In the April issue of Retirement Watch, I explain the steps to take to ensure you’ve legally changed your state of residence. If you don’t take the right steps, a state you thought you moved from might try to assess income taxes on you or estate taxes on your estate. Here’s the most recent case on this issue, involving an athlete who used to live in California. He had to fight the state of California to prove he really was a resident elsewhere. He took him a lot of work and probably a lot of money to pay his professionals for help. When you move, realize ahead of time the staet might claim you didn’t move, and prepare your case before there is one.
Tax domicile has become a more pressing issue as states seek to generate additional revenue. The standard definition of domicile is “the place which an individual intends to be his or her permanent home and to which such individual intends to return whenever absent.” When domicile is not clear, over 28 states have created tests in order to determine if an individual is a resident, typically a days-in-and-out equation, with 183-day-presence being the most common. Most states often see domicile and residence as the same thing.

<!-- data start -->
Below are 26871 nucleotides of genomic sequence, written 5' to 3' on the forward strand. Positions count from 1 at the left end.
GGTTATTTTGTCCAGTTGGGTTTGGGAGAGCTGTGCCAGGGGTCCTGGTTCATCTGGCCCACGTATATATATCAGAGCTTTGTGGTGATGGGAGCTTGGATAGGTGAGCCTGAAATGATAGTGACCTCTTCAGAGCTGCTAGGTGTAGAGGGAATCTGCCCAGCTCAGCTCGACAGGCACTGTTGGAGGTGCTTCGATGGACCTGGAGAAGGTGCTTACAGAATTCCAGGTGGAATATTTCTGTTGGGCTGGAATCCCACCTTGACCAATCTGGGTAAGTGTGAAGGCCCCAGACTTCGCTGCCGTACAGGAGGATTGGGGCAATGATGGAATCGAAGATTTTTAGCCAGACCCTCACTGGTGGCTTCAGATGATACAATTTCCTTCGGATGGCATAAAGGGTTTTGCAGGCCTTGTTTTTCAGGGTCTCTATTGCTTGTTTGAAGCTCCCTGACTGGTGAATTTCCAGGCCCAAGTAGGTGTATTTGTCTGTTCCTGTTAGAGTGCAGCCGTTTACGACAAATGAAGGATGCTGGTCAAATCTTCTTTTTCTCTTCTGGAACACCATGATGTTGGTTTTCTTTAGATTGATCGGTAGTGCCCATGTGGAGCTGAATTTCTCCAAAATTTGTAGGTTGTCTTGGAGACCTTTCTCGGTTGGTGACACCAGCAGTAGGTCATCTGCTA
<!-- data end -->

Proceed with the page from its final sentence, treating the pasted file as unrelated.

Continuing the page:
But California focuses on facts and circumstances. While an individual’s intent is considered when determining domicile, the FTB also looks at the individual’s acts and declarations.